The main idea behind any type of database replication is to be able to tell your database to report to someone (usually to another database) via any of the mechanisms described below whenever changes to your main database have been made. Those changes will then be processed and applied to this second database, and if everything goes well, you will end up having an up to date replica of your main database running somewhere else. This can be useful for many reasons.
High availability and load balancing are two typical uses for replication.
High availability refers to the ability to have an updated copy of your main database at all times. In case of failure of your main server, you could always switch over to your backup, which is known to be up to date. The procedure of promoting a replica into a main database is commonly known as failover, or failover procedure, and there are many ways to accomplish this. The decision as to which mechanism to use will always depend on your specific needs.
The fail over-procedure normally consists of two basic steps. First, to re-establish a physical connection between the client and the backup database, and secondly, promoting the backup database into a new master. The specific procedures for achieving this will depend on the final replication method that is used.
Load balancing refers to the ability to distribute the load -queries- between the main database and the replicas. Having a single read-write main database, with multiple read-only replicas, is a common setup and a good practice. With this configuration you can have all your read-only queries run against the replicas instead of the main database, effectively decreasing its workload.
PostgreSQL users have many alternatives when it comes to replication. The following products, however, have always been able to cope with all my replication needs.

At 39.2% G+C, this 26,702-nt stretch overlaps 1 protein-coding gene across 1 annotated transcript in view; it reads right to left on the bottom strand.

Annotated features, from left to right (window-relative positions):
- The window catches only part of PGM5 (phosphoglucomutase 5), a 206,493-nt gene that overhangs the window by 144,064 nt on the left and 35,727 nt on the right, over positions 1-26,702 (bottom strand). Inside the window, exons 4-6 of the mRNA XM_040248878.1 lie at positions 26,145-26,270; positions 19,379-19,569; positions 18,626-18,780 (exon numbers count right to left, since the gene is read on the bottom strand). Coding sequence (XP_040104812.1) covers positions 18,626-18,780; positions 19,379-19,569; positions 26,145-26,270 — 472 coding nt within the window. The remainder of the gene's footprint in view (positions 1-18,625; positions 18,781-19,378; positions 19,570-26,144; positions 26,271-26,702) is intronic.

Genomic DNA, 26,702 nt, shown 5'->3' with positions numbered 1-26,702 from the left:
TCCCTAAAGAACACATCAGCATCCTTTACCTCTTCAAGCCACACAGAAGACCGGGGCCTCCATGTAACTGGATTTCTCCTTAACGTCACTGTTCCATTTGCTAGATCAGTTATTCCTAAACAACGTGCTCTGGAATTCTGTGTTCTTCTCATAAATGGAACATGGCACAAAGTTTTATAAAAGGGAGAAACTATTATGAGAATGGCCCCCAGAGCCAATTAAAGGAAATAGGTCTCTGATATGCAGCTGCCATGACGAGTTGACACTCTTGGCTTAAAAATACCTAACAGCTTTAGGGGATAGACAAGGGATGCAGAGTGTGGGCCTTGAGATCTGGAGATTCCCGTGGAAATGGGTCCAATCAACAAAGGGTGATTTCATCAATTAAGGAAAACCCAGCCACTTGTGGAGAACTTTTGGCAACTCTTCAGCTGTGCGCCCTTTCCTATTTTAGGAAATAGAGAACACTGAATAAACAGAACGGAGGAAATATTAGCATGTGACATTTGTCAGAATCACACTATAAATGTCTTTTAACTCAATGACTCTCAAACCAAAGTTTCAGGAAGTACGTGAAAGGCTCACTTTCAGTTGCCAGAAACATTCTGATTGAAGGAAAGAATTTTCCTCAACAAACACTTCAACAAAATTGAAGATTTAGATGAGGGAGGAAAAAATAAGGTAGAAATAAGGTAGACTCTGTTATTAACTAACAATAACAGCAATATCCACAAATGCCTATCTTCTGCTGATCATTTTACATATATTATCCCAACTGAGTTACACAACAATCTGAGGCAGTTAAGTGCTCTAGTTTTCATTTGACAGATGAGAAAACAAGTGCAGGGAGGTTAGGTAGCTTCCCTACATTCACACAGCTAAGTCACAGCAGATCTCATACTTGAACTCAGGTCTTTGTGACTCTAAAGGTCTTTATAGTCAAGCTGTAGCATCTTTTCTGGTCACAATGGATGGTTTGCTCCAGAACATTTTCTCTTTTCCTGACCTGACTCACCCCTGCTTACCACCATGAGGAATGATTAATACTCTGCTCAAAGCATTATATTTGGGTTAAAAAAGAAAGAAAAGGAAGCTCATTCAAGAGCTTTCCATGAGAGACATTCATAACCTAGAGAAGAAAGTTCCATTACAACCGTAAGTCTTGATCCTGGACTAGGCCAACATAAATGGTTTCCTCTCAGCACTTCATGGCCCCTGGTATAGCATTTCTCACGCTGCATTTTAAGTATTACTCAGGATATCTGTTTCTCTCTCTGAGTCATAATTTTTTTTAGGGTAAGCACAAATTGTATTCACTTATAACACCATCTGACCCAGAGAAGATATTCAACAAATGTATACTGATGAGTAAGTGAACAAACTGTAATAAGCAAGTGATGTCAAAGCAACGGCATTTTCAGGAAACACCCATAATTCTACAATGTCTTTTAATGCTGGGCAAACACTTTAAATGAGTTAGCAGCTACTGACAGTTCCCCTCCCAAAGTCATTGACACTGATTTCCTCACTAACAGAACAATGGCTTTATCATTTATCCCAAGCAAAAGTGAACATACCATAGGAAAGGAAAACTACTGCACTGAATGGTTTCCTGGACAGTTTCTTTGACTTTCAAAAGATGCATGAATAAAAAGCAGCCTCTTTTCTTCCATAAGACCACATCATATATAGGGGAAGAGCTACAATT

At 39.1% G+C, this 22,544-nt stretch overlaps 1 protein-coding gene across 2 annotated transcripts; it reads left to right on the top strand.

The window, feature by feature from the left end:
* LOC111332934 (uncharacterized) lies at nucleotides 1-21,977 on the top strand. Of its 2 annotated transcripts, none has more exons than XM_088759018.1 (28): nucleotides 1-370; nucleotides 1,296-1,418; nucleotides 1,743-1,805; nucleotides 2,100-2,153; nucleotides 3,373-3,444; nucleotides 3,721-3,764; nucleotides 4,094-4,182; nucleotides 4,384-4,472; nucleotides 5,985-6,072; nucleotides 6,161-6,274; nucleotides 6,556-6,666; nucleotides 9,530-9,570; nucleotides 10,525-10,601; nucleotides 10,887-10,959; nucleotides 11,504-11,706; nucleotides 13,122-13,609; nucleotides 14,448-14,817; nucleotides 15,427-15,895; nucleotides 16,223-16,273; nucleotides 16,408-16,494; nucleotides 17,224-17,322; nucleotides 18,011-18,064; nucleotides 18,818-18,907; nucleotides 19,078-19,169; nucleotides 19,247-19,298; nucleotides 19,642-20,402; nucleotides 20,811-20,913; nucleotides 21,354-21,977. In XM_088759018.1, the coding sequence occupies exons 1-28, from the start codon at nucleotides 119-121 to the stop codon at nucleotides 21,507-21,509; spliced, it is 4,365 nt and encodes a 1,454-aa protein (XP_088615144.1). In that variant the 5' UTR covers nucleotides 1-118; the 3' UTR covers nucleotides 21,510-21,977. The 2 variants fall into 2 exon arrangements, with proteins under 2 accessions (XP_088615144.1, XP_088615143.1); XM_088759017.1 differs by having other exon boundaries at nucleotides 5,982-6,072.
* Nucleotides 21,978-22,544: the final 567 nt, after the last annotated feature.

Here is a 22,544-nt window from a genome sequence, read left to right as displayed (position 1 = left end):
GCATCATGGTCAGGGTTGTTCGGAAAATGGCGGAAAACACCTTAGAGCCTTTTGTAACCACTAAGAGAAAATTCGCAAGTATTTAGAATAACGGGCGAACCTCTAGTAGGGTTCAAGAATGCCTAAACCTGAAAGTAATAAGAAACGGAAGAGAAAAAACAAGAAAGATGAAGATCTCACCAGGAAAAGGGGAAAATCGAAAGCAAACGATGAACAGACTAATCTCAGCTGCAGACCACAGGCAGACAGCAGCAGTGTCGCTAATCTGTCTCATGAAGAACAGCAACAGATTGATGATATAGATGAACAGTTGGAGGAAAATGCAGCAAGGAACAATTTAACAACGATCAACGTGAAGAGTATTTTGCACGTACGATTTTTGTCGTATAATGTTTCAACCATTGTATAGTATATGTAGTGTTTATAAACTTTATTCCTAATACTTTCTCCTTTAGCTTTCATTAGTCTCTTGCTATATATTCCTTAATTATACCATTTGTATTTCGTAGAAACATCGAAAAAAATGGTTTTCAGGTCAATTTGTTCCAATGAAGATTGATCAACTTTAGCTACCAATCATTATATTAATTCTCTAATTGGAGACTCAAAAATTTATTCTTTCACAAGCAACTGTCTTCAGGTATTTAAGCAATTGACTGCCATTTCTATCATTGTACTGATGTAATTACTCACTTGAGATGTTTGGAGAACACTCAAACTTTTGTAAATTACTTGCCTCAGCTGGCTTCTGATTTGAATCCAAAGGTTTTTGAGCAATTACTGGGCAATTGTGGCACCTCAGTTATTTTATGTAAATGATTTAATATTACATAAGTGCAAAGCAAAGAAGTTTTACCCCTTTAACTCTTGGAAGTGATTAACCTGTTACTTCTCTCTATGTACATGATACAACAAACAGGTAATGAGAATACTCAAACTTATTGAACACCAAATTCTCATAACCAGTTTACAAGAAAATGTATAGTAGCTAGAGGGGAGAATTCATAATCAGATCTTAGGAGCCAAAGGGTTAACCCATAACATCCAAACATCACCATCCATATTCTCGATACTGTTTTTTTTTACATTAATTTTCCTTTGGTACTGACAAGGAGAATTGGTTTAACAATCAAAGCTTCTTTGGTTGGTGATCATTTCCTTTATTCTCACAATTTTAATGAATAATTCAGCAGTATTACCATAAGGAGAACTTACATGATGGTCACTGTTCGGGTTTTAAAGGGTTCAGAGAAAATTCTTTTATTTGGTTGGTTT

PostgreSQL Log File Shipping Replication
Since version 9.0, PostgreSQL has been providing a native replication solution. This solution consists of the storage and later playback of WAL logs. WAL stands for Write Ahead Log and refers to internal log files that contain information on past and future disk operations. These log files basically hold a list of actions to be performed and a status describing if they have been finished or not. In the event of a system crash, some of the operations present in the WAL may not have been tagged as complete. This information is useful for the database to know exactly where it left, which operations were left unfinished and more importantly come up with a strategy to recover from that failure. To achieve this, the database will try to reconstruct its last steps, or at least to rollback the changes up to the closest certain, stable, point.
WAL logs have been there way before replication, but only as of version 9.0 have they started to be transmittable, and re-playable by other instances. These log files, replayed on another database, would effectively move the second database to the same state as the original. Not only that, but once you have these log files, you can also do point-in-time recoveries, just by re-playing only to a certain moment, since you do not need to replay the whole file.